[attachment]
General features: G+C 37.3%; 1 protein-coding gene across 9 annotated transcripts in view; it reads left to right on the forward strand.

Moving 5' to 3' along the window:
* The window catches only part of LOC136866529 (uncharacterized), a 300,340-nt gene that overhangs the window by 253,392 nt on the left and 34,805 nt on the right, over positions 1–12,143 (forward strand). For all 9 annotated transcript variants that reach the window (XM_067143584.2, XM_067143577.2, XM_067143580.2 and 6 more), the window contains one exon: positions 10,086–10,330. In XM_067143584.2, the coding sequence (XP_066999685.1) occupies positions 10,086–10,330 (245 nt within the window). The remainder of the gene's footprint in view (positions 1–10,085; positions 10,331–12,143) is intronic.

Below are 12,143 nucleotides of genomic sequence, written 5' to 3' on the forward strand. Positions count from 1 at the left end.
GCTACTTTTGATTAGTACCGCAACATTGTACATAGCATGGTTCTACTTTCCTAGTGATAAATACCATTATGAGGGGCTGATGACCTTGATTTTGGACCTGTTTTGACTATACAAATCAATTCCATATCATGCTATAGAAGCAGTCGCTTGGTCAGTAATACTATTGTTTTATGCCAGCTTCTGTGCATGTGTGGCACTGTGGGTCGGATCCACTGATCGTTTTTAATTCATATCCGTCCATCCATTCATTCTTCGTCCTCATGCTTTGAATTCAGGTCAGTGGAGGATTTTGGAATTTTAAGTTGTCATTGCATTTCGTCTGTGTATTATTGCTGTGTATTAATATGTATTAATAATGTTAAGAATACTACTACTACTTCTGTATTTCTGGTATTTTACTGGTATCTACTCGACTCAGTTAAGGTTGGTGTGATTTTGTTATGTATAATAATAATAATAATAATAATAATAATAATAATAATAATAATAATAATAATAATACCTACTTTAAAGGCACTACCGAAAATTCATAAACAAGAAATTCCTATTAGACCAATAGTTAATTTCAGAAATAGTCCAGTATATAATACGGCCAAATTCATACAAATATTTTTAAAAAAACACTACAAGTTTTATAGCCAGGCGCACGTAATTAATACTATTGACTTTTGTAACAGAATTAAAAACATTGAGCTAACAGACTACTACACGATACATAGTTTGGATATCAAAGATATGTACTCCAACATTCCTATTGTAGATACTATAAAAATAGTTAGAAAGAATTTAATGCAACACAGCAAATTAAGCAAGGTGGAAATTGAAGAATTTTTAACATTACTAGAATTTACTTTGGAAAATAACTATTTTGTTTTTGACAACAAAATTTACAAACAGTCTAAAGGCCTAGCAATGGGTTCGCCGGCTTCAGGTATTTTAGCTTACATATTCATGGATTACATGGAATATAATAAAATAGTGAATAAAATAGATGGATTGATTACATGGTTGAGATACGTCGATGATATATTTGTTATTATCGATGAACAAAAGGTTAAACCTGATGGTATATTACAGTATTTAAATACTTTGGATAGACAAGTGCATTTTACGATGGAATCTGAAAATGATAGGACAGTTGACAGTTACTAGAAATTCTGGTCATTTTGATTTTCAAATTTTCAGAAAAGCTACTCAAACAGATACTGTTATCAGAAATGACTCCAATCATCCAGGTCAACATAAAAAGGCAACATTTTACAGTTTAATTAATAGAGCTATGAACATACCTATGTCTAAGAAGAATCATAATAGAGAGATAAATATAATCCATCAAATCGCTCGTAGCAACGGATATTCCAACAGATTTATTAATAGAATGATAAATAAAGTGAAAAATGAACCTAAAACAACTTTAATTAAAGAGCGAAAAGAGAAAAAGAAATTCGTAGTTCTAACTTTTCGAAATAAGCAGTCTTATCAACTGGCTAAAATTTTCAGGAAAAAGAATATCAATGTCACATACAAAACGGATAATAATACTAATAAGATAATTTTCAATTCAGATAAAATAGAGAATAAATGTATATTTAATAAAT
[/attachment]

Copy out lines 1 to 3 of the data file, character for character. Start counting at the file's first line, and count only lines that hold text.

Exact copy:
General features: G+C 37.3%; 1 protein-coding gene across 9 annotated transcripts in view; it reads left to right on the forward strand.

Moving 5' to 3' along the window:
* The window catches only part of LOC136866529 (uncharacterized), a 300,340-nt gene that overhangs the window by 253,392 nt on the left and 34,805 nt on the right, over positions 1–12,143 (forward strand). For all 9 annotated transcript variants that reach the window (XM_067143584.2, XM_067143577.2, XM_067143580.2 and 6 more), the window contains one exon: positions 10,086–10,330. In XM_067143584.2, the coding sequence (XP_066999685.1) occupies positions 10,086–10,330 (245 nt within the window). The remainder of the gene's footprint in view (positions 1–10,085; positions 10,331–12,143) is intronic.